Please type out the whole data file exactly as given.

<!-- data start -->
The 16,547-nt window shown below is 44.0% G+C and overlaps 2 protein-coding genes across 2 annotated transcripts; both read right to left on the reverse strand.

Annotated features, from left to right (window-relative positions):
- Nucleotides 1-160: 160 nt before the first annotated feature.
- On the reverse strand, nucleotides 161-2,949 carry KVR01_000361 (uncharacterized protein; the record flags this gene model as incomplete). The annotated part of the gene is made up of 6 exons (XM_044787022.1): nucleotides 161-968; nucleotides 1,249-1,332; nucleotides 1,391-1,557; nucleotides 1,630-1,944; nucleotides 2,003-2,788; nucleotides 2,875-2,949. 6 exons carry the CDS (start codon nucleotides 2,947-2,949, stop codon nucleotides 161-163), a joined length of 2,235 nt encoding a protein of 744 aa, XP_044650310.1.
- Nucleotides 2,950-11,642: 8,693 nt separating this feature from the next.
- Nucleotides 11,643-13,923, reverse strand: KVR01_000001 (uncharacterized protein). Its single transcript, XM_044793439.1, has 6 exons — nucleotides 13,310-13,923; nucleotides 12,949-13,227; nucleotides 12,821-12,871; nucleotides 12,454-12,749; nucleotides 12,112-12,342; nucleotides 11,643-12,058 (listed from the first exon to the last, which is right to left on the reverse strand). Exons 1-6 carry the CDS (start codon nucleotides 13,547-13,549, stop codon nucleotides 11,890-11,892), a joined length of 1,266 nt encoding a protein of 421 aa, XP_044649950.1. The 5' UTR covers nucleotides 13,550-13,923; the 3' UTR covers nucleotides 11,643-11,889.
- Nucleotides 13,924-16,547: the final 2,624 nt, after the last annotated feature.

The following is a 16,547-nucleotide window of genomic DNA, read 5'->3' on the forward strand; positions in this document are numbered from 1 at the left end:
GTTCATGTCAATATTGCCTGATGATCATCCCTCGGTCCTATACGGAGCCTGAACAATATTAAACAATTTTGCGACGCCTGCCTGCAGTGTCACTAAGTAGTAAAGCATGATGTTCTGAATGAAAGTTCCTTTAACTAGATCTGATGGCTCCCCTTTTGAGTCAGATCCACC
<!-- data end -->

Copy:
The 16,547-nt window shown below is 44.0% G+C and overlaps 2 protein-coding genes across 2 annotated transcripts; both read right to left on the reverse strand.

Annotated features, from left to right (window-relative positions):
- Nucleotides 1-160: 160 nt before the first annotated feature.
- On the reverse strand, nucleotides 161-2,949 carry KVR01_000361 (uncharacterized protein; the record flags this gene model as incomplete). The annotated part of the gene is made up of 6 exons (XM_044787022.1): nucleotides 161-968; nucleotides 1,249-1,332; nucleotides 1,391-1,557; nucleotides 1,630-1,944; nucleotides 2,003-2,788; nucleotides 2,875-2,949. 6 exons carry the CDS (start codon nucleotides 2,947-2,949, stop codon nucleotides 161-163), a joined length of 2,235 nt encoding a protein of 744 aa, XP_044650310.1.
- Nucleotides 2,950-11,642: 8,693 nt separating this feature from the next.
- Nucleotides 11,643-13,923, reverse strand: KVR01_000001 (uncharacterized protein). Its single transcript, XM_044793439.1, has 6 exons — nucleotides 13,310-13,923; nucleotides 12,949-13,227; nucleotides 12,821-12,871; nucleotides 12,454-12,749; nucleotides 12,112-12,342; nucleotides 11,643-12,058 (listed from the first exon to the last, which is right to left on the reverse strand). Exons 1-6 carry the CDS (start codon nucleotides 13,547-13,549, stop codon nucleotides 11,890-11,892), a joined length of 1,266 nt encoding a protein of 421 aa, XP_044649950.1. The 5' UTR covers nucleotides 13,550-13,923; the 3' UTR covers nucleotides 11,643-11,889.
- Nucleotides 13,924-16,547: the final 2,624 nt, after the last annotated feature.

The following is a 16,547-nucleotide window of genomic DNA, read 5'->3' on the forward strand; positions in this document are numbered from 1 at the left end:
GTTCATGTCAATATTGCCTGATGATCATCCCTCGGTCCTATACGGAGCCTGAACAATATTAAACAATTTTGCGACGCCTGCCTGCAGTGTCACTAAGTAGTAAAGCATGATGTTCTGAATGAAAGTTCCTTTAACTAGATCTGATGGCTCCCCTTTTGAGTCAGATCCACC